Extreme heat waves are responsible for a growing number of deaths among unhoused people in Los Angeles, reports Summer Lin in the Los Angeles Times. “Although the unhoused population represents about 70,000 of Los Angeles County’s more than 9.8 million people, they accounted for nearly half — 5 in 12 — of deaths from heat illness or heat exposure last year, according to data from the coroner’s office.”
As Lin explains, “Heat-related illness and death are “notoriously” undercounted because patients in emergency rooms are frequently diagnosed with other medical conditions, such as dehydration and kidney failure, without any mention of their high temperatures and exposure to heat, according to David Eisenman, a professor specializing in climate change at the UCLA Fielding School of Public Health.”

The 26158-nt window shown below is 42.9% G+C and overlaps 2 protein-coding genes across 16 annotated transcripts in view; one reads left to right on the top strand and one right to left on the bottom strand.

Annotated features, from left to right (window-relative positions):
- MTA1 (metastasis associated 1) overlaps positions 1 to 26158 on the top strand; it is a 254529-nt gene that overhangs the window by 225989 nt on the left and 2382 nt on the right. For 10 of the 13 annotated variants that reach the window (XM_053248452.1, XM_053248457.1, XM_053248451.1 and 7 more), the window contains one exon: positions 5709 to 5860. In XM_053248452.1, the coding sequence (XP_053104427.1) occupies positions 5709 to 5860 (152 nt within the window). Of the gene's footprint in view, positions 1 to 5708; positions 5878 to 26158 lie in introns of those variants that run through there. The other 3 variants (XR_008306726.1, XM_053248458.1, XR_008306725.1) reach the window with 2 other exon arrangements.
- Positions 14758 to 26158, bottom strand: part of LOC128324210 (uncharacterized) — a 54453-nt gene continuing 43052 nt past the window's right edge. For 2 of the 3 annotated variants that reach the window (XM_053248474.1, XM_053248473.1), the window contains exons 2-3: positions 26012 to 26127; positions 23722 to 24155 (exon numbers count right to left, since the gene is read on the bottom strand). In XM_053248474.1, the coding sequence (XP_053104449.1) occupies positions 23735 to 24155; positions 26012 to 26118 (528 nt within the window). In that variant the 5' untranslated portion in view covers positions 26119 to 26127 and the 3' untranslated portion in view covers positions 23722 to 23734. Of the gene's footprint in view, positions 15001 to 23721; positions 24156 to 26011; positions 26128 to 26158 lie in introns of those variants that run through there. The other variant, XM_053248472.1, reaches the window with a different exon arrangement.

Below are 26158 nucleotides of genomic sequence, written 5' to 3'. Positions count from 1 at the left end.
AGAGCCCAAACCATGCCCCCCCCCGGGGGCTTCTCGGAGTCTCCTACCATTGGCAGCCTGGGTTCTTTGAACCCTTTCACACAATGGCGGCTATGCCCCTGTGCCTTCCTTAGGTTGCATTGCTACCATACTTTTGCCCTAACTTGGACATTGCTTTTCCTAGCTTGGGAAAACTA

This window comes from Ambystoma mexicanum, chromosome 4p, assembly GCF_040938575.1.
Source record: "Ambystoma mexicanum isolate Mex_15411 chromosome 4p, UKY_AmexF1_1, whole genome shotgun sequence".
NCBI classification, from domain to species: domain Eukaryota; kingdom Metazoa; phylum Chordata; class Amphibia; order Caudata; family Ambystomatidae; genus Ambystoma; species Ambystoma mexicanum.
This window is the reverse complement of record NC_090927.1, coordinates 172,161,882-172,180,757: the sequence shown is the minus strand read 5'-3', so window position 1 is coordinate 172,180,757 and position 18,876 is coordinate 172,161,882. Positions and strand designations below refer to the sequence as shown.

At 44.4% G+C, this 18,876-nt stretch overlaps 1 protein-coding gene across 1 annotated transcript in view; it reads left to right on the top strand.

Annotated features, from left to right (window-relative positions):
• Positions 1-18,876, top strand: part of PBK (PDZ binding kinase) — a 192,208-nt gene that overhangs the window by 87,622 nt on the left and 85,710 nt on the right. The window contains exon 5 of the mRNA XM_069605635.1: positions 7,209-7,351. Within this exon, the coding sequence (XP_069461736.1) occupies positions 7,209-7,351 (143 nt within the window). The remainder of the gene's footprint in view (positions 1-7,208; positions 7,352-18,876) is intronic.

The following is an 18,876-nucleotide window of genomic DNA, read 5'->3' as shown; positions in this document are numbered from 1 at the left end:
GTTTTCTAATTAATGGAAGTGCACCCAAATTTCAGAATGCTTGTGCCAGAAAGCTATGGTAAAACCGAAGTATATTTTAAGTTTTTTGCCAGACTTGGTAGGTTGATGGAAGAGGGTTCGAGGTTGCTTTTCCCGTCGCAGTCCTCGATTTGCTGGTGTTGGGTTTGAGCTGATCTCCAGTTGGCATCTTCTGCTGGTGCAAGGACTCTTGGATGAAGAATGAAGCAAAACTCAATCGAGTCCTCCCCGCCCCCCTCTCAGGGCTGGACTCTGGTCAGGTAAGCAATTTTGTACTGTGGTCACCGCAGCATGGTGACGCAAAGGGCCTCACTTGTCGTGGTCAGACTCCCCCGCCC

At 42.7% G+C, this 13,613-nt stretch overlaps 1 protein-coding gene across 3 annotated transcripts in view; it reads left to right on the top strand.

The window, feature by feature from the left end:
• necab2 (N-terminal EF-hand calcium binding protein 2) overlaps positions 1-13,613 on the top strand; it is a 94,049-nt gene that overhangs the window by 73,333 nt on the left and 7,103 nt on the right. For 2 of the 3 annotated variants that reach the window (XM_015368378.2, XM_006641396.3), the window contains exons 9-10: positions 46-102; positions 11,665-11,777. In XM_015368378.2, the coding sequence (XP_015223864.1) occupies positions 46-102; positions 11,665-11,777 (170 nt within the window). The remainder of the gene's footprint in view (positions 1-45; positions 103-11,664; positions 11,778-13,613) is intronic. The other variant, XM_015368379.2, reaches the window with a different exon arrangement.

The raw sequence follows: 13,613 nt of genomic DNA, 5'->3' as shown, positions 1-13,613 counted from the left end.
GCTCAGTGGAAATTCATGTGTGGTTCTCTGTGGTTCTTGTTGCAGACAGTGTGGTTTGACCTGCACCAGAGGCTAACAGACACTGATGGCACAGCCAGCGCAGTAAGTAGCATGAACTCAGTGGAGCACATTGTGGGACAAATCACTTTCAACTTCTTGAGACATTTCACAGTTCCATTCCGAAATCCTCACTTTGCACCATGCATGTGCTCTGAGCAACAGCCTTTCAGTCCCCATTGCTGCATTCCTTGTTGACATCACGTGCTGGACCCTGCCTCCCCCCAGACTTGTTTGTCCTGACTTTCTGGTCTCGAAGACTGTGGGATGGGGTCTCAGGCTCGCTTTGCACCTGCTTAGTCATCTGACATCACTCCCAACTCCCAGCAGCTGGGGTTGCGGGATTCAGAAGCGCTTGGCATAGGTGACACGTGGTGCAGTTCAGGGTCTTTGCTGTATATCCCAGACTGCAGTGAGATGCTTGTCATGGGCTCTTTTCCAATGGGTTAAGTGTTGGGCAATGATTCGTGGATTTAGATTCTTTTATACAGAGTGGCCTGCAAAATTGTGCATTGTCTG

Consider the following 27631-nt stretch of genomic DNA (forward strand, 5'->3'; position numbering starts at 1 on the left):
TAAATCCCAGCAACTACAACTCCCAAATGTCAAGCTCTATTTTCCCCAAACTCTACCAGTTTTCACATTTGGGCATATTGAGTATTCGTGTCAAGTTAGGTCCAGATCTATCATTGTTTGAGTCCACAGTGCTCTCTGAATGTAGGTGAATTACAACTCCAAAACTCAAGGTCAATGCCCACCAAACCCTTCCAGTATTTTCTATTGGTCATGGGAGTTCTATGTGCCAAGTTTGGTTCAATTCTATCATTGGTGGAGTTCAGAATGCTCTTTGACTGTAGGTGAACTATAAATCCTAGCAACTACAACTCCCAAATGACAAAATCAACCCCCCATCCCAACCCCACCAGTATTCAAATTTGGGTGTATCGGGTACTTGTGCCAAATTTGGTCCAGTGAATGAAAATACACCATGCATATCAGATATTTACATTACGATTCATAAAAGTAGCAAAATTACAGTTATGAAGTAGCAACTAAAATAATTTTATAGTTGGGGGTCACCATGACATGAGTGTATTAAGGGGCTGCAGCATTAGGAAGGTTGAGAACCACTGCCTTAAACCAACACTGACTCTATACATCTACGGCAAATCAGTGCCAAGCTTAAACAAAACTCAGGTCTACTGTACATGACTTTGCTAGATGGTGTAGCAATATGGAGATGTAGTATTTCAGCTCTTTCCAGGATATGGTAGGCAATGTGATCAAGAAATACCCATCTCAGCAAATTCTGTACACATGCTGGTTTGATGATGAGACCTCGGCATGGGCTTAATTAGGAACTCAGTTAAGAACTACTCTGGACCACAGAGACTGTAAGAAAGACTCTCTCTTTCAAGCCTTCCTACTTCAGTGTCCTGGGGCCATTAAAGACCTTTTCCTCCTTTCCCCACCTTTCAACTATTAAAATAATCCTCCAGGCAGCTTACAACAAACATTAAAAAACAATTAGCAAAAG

Larry Kalkstein, the president of Applied Climatologists, estimates that up to 2,000 people die of heat-related causes every year, which would make heat deadlier than hurricanes, tornadoes, and snowstorms. This number will only rise as climate change causes longer and more severe heat waves, and unhoused people face some of the highest risks.
“More than a quarter of the lives lost during heat waves could have been saved if cities implemented measures to provide tree canopy, vegetation and reflective materials in roofing, sidewalks and other infrastructure, according to a March 2022 article co-written by [UCLA researcher Edith De Guzman].” In addition to these measures, cities can make more cooling centers available to all residents, so unhoused people don’t have to rely on private businesses that may be hostile to them.